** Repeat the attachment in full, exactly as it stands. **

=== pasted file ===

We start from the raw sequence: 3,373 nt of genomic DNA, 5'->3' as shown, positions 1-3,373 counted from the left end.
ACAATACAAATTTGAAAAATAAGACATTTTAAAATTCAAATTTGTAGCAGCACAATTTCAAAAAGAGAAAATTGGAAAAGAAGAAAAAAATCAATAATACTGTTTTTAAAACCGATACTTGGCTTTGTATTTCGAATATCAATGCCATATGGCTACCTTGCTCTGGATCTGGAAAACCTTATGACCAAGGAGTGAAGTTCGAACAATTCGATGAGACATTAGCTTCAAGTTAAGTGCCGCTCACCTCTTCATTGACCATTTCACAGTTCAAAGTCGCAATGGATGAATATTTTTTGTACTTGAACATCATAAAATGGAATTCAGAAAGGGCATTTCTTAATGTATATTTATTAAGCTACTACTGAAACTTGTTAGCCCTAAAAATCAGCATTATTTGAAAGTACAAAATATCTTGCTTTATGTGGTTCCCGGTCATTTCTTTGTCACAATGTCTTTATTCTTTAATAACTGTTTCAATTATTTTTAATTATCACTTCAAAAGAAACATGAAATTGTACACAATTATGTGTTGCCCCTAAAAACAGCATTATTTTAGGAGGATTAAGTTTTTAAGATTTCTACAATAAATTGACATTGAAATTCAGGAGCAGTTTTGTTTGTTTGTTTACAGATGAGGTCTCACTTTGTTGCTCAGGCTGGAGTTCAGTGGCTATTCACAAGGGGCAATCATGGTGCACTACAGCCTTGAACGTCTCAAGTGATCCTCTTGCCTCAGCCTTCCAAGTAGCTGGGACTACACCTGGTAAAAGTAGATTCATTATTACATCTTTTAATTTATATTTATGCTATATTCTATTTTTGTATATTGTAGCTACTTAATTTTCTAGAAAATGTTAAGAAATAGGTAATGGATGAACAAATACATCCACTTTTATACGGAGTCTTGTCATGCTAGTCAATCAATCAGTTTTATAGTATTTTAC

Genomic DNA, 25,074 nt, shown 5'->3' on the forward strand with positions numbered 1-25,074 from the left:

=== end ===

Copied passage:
We start from the raw sequence: 3,373 nt of genomic DNA, 5'->3' as shown, positions 1-3,373 counted from the left end.
ACAATACAAATTTGAAAAATAAGACATTTTAAAATTCAAATTTGTAGCAGCACAATTTCAAAAAGAGAAAATTGGAAAAGAAGAAAAAAATCAATAATACTGTTTTTAAAACCGATACTTGGCTTTGTATTTCGAATATCAATGCCATATGGCTACCTTGCTCTGGATCTGGAAAACCTTATGACCAAGGAGTGAAGTTCGAACAATTCGATGAGACATTAGCTTCAAGTTAAGTGCCGCTCACCTCTTCATTGACCATTTCACAGTTCAAAGTCGCAATGGATGAATATTTTTTGTACTTGAACATCATAAAATGGAATTCAGAAAGGGCATTTCTTAATGTATATTTATTAAGCTACTACTGAAACTTGTTAGCCCTAAAAATCAGCATTATTTGAAAGTACAAAATATCTTGCTTTATGTGGTTCCCGGTCATTTCTTTGTCACAATGTCTTTATTCTTTAATAACTGTTTCAATTATTTTTAATTATCACTTCAAAAGAAACATGAAATTGTACACAATTATGTGTTGCCCCTAAAAACAGCATTATTTTAGGAGGATTAAGTTTTTAAGATTTCTACAATAAATTGACATTGAAATTCAGGAGCAGTTTTGTTTGTTTGTTTACAGATGAGGTCTCACTTTGTTGCTCAGGCTGGAGTTCAGTGGCTATTCACAAGGGGCAATCATGGTGCACTACAGCCTTGAACGTCTCAAGTGATCCTCTTGCCTCAGCCTTCCAAGTAGCTGGGACTACACCTGGTAAAAGTAGATTCATTATTACATCTTTTAATTTATATTTATGCTATATTCTATTTTTGTATATTGTAGCTACTTAATTTTCTAGAAAATGTTAAGAAATAGGTAATGGATGAACAAATACATCCACTTTTATACGGAGTCTTGTCATGCTAGTCAATCAATCAGTTTTATAGTATTTTAC

Genomic DNA, 25,074 nt, shown 5'->3' on the forward strand with positions numbered 1-25,074 from the left: